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5G Is Still in Its Infancy

Aaron Pressman

Huzzah! The wireless industry has finally delivered on years of promises and hype and is finally offering the first super-fast 5G networks. Sort of.

Verizon in April became the first U.S. carrier to offer 5G service via a phone, though the phone in question was a Motorola model with an ugly 5G add-on pack. Reviewers measured download speeds as high as 600 megabits per second, 10 to 20 times faster than on a typical 4G LTE network. And Samsung’s much slicker (and lighter) Galaxy S10 5G model is coming out any day now.

But the problem for Verizon’s 5G service, and a similar offering also due soon from AT&T, is limited coverage. Very limited coverage. Verizon started in Minneapolis and Chicago but only in a few neighborhoods in each city. And because Verizon and AT&T are using high wavelength bands for 5G, the signals don’t travel as far as current day cellular networks.

PC Magazine analyst Sascha Segan walked around the one tiny part of Chicago where Verizon turned on 5G service and found speeds plummeted when he got more than 300 feet away from a cell site–or when he just walked around the corner of a stone building. Verizon says it is planning additional technological fixes that will extend the range. And it’s connecting 30 or more cities this year, at least in some neighborhoods. AT&T says it’s built out 5G for 19 cities.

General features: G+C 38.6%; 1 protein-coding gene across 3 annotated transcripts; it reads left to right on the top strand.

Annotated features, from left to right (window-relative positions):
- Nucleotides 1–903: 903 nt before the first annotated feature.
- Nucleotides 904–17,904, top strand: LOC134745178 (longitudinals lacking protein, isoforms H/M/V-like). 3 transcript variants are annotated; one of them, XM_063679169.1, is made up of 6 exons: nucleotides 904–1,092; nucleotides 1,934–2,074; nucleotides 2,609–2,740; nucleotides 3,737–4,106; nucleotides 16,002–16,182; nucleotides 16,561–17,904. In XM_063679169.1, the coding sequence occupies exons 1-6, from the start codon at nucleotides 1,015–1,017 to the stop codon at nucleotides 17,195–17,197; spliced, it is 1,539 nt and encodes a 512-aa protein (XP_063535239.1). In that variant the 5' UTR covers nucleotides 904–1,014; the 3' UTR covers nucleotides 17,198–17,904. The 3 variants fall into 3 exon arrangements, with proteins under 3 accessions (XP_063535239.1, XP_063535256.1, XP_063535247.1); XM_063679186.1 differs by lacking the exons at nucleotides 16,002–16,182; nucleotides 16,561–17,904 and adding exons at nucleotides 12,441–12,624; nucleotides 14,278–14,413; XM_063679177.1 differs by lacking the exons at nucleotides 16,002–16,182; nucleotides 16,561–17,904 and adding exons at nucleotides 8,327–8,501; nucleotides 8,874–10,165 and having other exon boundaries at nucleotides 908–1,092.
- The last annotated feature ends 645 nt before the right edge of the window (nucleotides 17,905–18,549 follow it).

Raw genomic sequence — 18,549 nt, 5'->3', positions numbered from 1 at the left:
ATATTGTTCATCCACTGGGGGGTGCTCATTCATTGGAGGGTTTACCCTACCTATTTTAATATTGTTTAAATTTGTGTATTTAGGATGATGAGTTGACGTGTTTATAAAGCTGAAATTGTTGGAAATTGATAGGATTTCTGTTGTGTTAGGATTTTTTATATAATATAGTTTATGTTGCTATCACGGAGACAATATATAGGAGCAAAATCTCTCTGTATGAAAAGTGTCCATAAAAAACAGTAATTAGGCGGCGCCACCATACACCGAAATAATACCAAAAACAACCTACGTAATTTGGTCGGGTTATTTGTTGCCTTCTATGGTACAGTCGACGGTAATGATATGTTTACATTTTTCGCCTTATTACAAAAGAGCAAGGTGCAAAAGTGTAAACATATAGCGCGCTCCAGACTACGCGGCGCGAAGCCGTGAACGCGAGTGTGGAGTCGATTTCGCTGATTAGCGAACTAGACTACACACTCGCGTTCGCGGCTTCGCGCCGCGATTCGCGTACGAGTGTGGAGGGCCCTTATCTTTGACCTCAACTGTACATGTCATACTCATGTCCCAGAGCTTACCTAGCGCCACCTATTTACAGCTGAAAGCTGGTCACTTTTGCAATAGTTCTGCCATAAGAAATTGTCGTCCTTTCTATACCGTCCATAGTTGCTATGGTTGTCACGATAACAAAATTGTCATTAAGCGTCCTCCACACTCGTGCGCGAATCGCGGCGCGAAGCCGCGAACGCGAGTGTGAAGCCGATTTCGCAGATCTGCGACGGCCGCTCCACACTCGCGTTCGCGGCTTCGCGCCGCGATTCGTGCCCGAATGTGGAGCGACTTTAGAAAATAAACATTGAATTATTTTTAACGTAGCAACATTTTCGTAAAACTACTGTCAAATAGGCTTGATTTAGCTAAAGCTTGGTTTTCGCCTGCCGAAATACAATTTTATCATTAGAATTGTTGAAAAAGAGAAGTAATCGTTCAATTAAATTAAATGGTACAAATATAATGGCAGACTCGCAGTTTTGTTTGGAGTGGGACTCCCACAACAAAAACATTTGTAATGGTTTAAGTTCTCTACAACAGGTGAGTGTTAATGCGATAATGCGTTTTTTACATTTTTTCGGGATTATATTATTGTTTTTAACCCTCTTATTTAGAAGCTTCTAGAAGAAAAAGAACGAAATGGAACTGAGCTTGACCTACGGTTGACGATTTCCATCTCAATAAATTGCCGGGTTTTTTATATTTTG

Nationwide coverage is a year or more away. Rivals Sprint and T-Mobile may get better coverage with their 5G services, coming later this year, that don’t rely on the high airwaves bands, but probably won’t attain the same speeds, either. So for most consumers hungry for super-fast mobile downloads, it’s still hurry up and wait.

This article originally appeared in the June 2019 issue of Fortune.